Tyrone Williams Responds to Ronaldo V. Wilson’s “Want”

after Ronaldo Wilson’s “Want”

Mermaid the Human a water treatment implant
Mermaid the Human an ambiguous amphibian

crack credit

score some tail at home work force
coming along as surf the Third Wave

He-man putts in the eagle flies on Friday
Mermaid the Human hard drive through

He-spoke                               heard-him

“cut-off ears” a dumb
server conjured0 up as mangroves

“disappeared” as is is to “is” as beach
front __  to -each according to [H]is…”

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2 Responses to Tyrone Williams Responds to Ronaldo V. Wilson’s “Want”

  1. Jared Schickling says:

    “Something crawled / up me and died”

    “The black object’s phlegm is green in the center of a milky white”

    “the idea of an open letter has always fascinated me”

    —Ronaldo Wilson

    In the hotel, there is a bathroom that SMELLS LIKE BLEACH. Down the
    hall is a room next to the bathroom, which SMELLS LIKE CRACK, if this is
    what crack smells like. In this room, there is a big, black fly on the bed.
    You’re not certain if you remember the fly, there, in that room or in another
    bed in a different hotel altogether. In either case, the room is hot and small,
    and the fly, latched to some surface, is as big and black as the blood is dark.
    You had no idea he was bleeding…

    You both know what he cannot control…

    Dear [ ] think this will merely echo what’s already been expressed re “difficult” poetry. My own experience, which I bring up as I suspect I’m not all that singular, is that I’ve never required any formal training to discover a diverse emancipating array. What I do find is that the deeper I go viz. “training,” the deeper the appreciation; and less expectedly, the broader, not more constricted, is my palette. E.g. I’m utterly turned on by ¾ of this little new [ ] from [ ] that just last year I’d have found cloying and before that, boring. It would seem that the more extended and deliberate one’s explorations and thinking, the more considerate yet discriminating one becomes, to include discerning one’s knee-jerk from consideration.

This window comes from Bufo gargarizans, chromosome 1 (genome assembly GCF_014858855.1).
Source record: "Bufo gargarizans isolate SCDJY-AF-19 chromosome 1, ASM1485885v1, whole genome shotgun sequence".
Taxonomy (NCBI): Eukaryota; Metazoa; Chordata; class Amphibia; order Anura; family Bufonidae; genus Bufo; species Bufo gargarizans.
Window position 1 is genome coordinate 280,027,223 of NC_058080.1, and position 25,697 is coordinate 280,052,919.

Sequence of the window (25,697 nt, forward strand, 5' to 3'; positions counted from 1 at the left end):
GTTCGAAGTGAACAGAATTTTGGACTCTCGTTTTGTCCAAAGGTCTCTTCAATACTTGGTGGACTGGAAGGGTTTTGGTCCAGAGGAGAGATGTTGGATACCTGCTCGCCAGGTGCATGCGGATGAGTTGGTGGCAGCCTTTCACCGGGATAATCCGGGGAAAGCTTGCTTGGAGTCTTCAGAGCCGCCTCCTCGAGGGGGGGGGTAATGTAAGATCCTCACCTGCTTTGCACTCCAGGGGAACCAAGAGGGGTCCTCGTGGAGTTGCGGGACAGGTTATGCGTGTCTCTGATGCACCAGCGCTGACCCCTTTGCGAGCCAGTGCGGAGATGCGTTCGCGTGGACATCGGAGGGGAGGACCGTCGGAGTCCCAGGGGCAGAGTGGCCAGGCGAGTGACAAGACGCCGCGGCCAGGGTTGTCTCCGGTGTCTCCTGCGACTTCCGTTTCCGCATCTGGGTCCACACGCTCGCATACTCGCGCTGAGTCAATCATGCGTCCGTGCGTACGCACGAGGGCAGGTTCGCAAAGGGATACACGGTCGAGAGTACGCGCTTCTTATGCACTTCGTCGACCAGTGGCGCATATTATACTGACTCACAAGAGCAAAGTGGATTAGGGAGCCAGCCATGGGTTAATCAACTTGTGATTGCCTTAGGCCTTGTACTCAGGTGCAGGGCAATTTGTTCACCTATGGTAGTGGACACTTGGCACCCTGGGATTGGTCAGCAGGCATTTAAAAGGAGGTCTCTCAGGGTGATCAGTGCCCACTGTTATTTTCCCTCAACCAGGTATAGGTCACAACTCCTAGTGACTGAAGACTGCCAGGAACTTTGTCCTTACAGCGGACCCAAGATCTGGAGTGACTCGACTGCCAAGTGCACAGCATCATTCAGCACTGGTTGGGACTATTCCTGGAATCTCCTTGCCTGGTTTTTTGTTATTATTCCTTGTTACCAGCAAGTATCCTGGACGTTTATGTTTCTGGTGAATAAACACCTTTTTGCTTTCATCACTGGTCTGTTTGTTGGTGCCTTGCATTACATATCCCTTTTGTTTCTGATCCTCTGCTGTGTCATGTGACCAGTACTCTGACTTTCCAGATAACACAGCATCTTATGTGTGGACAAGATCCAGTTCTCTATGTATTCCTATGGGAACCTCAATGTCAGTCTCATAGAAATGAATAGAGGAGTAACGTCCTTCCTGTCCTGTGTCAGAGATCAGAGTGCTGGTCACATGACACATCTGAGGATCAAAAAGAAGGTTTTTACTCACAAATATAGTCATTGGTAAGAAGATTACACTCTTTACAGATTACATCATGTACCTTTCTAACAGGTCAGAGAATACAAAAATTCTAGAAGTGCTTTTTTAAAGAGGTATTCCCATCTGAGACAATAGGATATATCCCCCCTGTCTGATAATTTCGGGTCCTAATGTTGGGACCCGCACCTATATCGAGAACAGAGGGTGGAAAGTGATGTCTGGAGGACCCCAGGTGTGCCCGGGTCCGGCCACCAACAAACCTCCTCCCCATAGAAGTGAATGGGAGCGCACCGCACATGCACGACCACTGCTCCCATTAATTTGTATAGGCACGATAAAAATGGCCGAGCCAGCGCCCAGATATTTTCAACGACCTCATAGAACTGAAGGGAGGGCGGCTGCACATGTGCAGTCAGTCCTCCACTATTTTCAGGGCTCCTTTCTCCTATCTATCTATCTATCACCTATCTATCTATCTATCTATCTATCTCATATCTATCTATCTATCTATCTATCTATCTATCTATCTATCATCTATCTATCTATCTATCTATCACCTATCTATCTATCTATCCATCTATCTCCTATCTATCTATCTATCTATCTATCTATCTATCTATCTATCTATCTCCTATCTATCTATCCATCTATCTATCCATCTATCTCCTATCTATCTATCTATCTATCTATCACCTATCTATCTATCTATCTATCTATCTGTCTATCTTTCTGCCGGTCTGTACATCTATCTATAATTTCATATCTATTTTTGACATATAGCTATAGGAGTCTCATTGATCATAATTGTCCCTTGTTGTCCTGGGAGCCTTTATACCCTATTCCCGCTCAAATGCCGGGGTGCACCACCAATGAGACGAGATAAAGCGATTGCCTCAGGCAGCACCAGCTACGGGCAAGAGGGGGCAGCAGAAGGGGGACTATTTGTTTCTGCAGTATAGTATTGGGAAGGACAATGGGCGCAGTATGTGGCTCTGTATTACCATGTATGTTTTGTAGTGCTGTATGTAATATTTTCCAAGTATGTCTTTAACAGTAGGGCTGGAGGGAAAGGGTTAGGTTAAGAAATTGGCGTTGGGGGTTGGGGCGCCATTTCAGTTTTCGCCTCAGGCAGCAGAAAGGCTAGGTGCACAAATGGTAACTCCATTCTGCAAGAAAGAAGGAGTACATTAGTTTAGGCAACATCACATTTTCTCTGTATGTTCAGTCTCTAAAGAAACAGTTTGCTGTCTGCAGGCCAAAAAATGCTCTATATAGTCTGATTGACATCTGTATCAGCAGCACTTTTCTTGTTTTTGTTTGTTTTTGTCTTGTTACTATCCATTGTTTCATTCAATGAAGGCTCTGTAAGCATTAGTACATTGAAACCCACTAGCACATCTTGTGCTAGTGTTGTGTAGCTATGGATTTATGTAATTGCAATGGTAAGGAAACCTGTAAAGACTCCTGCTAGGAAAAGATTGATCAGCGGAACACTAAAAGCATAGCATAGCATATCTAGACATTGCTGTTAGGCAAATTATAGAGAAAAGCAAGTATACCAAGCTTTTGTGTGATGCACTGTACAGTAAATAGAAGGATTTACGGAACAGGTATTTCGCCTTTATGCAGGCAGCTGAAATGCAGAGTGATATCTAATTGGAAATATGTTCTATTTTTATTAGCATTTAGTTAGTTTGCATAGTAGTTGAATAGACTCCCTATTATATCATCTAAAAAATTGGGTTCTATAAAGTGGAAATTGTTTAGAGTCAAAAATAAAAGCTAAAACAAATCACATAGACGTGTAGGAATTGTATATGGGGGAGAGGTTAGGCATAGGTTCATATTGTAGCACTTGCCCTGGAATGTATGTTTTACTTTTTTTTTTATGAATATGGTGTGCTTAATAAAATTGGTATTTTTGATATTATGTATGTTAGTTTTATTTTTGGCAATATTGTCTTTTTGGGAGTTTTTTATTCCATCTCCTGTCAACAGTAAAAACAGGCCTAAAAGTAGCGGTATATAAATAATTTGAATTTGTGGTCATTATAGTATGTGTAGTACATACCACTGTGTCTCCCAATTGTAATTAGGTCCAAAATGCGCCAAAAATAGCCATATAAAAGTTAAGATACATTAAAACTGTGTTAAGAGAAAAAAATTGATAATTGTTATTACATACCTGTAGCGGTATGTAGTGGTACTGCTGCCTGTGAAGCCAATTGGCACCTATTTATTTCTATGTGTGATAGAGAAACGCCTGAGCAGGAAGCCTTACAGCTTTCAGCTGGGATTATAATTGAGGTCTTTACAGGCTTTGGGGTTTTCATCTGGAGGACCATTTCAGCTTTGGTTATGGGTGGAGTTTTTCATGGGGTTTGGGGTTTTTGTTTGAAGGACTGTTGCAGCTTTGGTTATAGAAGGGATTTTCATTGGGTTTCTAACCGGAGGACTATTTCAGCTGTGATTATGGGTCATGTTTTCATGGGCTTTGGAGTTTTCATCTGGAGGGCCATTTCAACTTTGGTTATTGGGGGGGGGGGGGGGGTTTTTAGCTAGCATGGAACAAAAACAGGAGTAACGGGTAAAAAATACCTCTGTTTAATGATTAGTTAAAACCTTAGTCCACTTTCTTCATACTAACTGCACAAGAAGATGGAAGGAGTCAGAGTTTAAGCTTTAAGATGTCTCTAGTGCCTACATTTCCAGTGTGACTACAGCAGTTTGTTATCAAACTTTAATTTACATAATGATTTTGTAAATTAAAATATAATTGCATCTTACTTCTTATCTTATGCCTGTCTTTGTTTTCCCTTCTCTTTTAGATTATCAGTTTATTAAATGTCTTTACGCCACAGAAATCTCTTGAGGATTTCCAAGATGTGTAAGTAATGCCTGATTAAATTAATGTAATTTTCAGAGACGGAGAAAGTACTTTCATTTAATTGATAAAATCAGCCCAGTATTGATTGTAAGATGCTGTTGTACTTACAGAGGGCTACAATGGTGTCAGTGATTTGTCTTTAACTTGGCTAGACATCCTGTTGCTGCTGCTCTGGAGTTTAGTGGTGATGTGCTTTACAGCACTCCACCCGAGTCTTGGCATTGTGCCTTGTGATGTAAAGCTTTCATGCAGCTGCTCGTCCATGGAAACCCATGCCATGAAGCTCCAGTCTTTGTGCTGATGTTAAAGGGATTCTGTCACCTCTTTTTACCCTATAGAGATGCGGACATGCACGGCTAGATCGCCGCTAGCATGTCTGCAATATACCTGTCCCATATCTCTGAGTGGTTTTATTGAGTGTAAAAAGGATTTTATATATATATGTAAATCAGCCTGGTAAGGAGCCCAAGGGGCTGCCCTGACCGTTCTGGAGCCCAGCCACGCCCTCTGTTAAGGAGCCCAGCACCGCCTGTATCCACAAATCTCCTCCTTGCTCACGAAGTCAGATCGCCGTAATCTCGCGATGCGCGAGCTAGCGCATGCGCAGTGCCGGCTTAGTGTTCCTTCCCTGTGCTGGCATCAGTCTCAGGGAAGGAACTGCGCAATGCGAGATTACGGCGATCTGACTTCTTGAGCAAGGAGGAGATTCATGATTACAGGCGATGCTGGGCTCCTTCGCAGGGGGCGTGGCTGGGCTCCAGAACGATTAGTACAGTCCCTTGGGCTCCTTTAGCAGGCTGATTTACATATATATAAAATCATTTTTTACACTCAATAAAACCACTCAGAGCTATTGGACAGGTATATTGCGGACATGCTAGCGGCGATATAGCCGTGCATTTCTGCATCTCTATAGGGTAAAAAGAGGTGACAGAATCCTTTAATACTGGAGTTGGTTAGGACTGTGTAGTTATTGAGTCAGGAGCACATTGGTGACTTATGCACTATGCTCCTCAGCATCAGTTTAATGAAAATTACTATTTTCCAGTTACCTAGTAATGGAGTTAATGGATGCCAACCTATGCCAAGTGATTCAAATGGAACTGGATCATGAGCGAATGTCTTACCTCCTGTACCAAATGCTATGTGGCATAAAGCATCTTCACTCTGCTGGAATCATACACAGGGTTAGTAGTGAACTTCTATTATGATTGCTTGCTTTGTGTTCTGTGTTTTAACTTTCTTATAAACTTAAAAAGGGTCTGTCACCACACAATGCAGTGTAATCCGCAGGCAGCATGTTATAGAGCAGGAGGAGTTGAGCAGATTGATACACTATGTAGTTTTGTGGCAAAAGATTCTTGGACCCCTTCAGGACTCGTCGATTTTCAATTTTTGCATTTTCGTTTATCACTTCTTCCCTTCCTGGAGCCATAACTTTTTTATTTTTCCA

Even though he said, “It’s only in the back, you can take care of the front,”
    you pulled away, warned him about the dangers of Hepatitis and HIV, lied
    when you kissed him on the cheek and said it was not his fault, even though
    you knew it was his fault to be SO CARELESSLY BLOODY. You cannot stop
    thinking about the blood in his pants while he waits on the platform for the
    train back to his home, his Labrador, his wife. You think that he may
    collapse, that he is bleeding like you imagine the dead to bleed when their
    bodies give up. YOU BOTH KNOW WHAT HE CANNOT CONTROL, as you
    watch him enter the train a few cars ahead of you.

    To the question, “for fans and teachers of the art, what suggestions would you have for fostering an interest in poetry strong enough to sustain learners long enough to want and be able to glean something from works that challenge the reader?” From the perspective of teaching, I’d begin by asking students what they want, what they’re looking for, when they turn to it, books and art. This question seems especially appropriate in America’s media environment today (which is ubiquitous). Does one look for easiness, quickness, confirmation, entertainments or indulgence of ones existing or does one seek transformation within and without. Or what does permanent transformation require. Do we expect it to arrive without labor. (first question, are we even seeking it) How and why do [ ] stagnate, and die. What are the preconditions for healthy genetic pools.


  2. Edwin torres says:

    Ooh, that there’s some mighty fine restraint! Beautiful poem Mr. Williams…I love the implied direction from the maladjusted psyche…the energy cycles back into itself upon each reading…love it!

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